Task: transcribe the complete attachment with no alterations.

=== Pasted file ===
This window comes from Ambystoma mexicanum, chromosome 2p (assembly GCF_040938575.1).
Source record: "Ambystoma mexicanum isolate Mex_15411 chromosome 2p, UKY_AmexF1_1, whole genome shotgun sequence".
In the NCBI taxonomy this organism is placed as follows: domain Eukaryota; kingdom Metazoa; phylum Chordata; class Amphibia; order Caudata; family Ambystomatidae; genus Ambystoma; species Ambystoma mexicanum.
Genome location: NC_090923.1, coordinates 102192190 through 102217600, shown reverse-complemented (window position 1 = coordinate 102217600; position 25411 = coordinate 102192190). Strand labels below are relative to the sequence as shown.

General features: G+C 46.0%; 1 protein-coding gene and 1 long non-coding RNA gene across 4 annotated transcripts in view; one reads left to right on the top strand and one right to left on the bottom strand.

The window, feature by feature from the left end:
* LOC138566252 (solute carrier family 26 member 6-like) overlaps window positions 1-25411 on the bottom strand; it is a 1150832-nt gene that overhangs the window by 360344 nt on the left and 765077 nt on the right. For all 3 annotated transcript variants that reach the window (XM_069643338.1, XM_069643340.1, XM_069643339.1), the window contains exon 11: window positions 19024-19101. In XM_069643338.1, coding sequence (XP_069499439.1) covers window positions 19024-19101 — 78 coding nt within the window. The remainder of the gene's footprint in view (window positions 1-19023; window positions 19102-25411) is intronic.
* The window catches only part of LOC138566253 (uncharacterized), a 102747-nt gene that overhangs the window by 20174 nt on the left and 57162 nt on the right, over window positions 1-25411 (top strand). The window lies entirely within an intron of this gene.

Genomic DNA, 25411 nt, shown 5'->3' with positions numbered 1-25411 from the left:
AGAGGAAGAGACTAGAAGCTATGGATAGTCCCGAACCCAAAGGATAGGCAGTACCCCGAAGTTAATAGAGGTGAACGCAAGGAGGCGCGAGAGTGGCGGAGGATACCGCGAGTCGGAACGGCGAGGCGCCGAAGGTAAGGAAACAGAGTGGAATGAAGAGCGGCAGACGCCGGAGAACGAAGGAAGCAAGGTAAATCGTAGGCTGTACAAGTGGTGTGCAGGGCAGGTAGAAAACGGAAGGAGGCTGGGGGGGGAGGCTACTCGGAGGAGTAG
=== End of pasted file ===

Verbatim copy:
This window comes from Ambystoma mexicanum, chromosome 2p (assembly GCF_040938575.1).
Source record: "Ambystoma mexicanum isolate Mex_15411 chromosome 2p, UKY_AmexF1_1, whole genome shotgun sequence".
In the NCBI taxonomy this organism is placed as follows: domain Eukaryota; kingdom Metazoa; phylum Chordata; class Amphibia; order Caudata; family Ambystomatidae; genus Ambystoma; species Ambystoma mexicanum.
Genome location: NC_090923.1, coordinates 102192190 through 102217600, shown reverse-complemented (window position 1 = coordinate 102217600; position 25411 = coordinate 102192190). Strand labels below are relative to the sequence as shown.

General features: G+C 46.0%; 1 protein-coding gene and 1 long non-coding RNA gene across 4 annotated transcripts in view; one reads left to right on the top strand and one right to left on the bottom strand.

The window, feature by feature from the left end:
* LOC138566252 (solute carrier family 26 member 6-like) overlaps window positions 1-25411 on the bottom strand; it is a 1150832-nt gene that overhangs the window by 360344 nt on the left and 765077 nt on the right. For all 3 annotated transcript variants that reach the window (XM_069643338.1, XM_069643340.1, XM_069643339.1), the window contains exon 11: window positions 19024-19101. In XM_069643338.1, coding sequence (XP_069499439.1) covers window positions 19024-19101 — 78 coding nt within the window. The remainder of the gene's footprint in view (window positions 1-19023; window positions 19102-25411) is intronic.
* The window catches only part of LOC138566253 (uncharacterized), a 102747-nt gene that overhangs the window by 20174 nt on the left and 57162 nt on the right, over window positions 1-25411 (top strand). The window lies entirely within an intron of this gene.

Genomic DNA, 25411 nt, shown 5'->3' with positions numbered 1-25411 from the left:
AGAGGAAGAGACTAGAAGCTATGGATAGTCCCGAACCCAAAGGATAGGCAGTACCCCGAAGTTAATAGAGGTGAACGCAAGGAGGCGCGAGAGTGGCGGAGGATACCGCGAGTCGGAACGGCGAGGCGCCGAAGGTAAGGAAACAGAGTGGAATGAAGAGCGGCAGACGCCGGAGAACGAAGGAAGCAAGGTAAATCGTAGGCTGTACAAGTGGTGTGCAGGGCAGGTAGAAAACGGAAGGAGGCTGGGGGGGGAGGCTACTCGGAGGAGTAG